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In , Steven Newcomb noted that:
>The Architectural Forms paradigm is strictly for people
>who *want* to cooperate with their various communities,
>but who can't base their cooperation on the strictest
>kind of adherence to a single monolithic document type.
And while Steven pointed out some advantages of AF
based co-operation I still don't understand the process by
which this co-operation is achieved.
I *think* I understand AFs, at least from a high-level, but
I'm stumbling over the application.
Consider the following:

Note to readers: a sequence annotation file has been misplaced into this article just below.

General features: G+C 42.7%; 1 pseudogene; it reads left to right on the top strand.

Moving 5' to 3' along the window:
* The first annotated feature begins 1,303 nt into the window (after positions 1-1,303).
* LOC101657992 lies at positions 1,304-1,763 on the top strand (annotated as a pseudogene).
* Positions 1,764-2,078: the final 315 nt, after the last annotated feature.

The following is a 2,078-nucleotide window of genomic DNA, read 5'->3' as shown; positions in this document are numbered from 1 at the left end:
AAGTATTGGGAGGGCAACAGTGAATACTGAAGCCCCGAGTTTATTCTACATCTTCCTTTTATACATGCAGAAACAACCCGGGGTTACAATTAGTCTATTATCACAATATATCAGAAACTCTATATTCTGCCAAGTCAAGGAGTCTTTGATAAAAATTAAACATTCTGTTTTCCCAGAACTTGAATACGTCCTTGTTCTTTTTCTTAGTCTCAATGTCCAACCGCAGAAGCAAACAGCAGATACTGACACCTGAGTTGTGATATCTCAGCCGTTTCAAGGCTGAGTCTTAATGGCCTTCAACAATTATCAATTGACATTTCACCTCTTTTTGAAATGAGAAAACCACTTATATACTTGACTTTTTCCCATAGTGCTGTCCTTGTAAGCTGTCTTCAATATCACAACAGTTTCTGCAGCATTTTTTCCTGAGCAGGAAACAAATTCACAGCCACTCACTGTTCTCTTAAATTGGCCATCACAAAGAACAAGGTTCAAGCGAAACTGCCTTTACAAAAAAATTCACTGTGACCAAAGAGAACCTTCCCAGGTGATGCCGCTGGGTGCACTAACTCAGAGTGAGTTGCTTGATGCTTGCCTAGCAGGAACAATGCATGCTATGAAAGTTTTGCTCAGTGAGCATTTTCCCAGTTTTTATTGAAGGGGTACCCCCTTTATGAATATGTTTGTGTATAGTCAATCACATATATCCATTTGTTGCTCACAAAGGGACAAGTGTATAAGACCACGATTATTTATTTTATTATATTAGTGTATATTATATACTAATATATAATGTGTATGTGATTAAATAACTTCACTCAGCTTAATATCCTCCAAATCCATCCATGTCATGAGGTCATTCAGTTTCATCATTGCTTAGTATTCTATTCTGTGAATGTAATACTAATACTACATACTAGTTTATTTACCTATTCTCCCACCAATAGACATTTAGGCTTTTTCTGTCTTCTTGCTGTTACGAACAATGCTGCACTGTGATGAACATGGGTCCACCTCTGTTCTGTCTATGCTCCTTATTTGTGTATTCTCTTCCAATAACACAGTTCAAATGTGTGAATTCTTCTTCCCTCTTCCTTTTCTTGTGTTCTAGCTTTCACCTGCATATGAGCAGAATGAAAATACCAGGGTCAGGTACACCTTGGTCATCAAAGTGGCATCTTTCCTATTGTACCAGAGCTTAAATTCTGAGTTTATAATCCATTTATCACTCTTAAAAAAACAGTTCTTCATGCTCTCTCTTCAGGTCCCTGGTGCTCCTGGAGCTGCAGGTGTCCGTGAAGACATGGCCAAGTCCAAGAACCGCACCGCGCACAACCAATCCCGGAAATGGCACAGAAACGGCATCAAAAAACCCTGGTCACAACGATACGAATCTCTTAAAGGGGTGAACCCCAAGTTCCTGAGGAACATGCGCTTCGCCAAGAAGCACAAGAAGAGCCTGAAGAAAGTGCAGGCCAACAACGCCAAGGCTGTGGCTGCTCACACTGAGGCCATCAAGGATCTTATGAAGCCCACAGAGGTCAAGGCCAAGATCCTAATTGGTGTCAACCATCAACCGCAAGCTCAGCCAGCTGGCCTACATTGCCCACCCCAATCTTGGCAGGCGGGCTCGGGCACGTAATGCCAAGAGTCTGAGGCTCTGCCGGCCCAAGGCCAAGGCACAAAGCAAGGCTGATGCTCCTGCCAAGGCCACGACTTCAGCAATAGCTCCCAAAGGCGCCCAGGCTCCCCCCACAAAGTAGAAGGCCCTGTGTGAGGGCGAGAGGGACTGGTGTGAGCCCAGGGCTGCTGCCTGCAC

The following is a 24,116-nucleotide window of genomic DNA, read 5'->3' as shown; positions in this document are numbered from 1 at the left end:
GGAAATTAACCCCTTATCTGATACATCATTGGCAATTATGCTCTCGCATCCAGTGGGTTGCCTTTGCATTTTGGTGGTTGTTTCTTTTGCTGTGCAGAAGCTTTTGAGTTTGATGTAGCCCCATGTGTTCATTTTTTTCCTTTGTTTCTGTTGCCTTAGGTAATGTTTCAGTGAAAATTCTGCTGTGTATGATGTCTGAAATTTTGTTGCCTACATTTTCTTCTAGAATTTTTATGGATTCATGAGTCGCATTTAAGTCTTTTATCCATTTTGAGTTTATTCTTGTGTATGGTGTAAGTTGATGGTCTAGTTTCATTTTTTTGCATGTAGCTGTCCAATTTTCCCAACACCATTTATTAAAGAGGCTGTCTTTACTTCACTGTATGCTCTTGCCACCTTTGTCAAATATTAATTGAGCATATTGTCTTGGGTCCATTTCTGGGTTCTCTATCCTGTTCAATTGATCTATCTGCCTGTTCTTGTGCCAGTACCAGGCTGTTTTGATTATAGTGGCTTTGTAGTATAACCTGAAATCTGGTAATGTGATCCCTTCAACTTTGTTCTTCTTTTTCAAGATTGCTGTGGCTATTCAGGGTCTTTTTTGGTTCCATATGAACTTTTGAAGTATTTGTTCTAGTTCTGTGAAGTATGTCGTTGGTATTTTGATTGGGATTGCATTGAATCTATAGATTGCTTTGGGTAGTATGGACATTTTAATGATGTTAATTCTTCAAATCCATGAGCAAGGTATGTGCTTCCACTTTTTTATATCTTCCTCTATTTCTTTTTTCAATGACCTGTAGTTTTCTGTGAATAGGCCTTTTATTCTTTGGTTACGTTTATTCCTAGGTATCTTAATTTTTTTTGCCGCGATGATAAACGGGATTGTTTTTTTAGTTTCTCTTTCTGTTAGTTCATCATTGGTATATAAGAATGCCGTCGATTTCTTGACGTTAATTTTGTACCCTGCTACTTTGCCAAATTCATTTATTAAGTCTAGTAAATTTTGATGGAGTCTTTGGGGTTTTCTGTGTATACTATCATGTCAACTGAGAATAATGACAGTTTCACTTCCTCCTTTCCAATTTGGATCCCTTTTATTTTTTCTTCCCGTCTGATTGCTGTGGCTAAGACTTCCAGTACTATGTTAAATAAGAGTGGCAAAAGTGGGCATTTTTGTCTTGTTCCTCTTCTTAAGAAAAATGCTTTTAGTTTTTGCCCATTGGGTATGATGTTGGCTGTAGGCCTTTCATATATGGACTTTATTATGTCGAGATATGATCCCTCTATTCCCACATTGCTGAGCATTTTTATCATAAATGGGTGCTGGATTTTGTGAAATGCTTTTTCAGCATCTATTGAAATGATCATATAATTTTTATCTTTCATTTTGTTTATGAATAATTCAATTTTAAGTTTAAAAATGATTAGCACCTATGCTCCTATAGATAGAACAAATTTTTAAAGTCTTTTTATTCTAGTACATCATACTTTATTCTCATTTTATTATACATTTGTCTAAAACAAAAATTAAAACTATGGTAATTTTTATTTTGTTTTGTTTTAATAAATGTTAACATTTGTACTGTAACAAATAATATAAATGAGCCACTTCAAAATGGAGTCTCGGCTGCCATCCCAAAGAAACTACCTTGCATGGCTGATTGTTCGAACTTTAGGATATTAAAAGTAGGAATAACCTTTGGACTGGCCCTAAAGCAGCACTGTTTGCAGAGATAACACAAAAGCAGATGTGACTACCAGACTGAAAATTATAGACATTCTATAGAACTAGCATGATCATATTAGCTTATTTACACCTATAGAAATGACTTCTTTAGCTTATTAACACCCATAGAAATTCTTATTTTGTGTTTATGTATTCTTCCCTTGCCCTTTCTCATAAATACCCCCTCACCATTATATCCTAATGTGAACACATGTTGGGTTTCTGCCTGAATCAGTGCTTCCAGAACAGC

I'm receiving XML from Company X. We've thrashed out a
DTD (Format A), and their system produces data to this schema, and
ours is built to process it.
Now Company Y wants to join in the fun, but they are already
tooled up to produce Format B.
Taking a look at Format B I see that it contains the same basic
information. So I write an XSLT transform to turn B -> A, and
plug this into my system. I can now co-operate with both X
and Y, without causing Y any additional work/difficulties.
How do AFs help in this situation?
I'll hazard a response to this question, just to outline my confusion.
For an AF based solution we get together with X and Y and define
a meta-DTD. I then re-tool to process data according to the
meta-DTD, and do the appropriate AF magic to process A & B
according to this meta-DTD.
Isn't this more work?
Leigh Dodds, Research Group, Ingenta | "Pluralitas non est ponenda
http://weblogs.userland.com/eclectic | sine necessitate"
http://www.xml.com/pub/xmldeviant | -- William of Ockham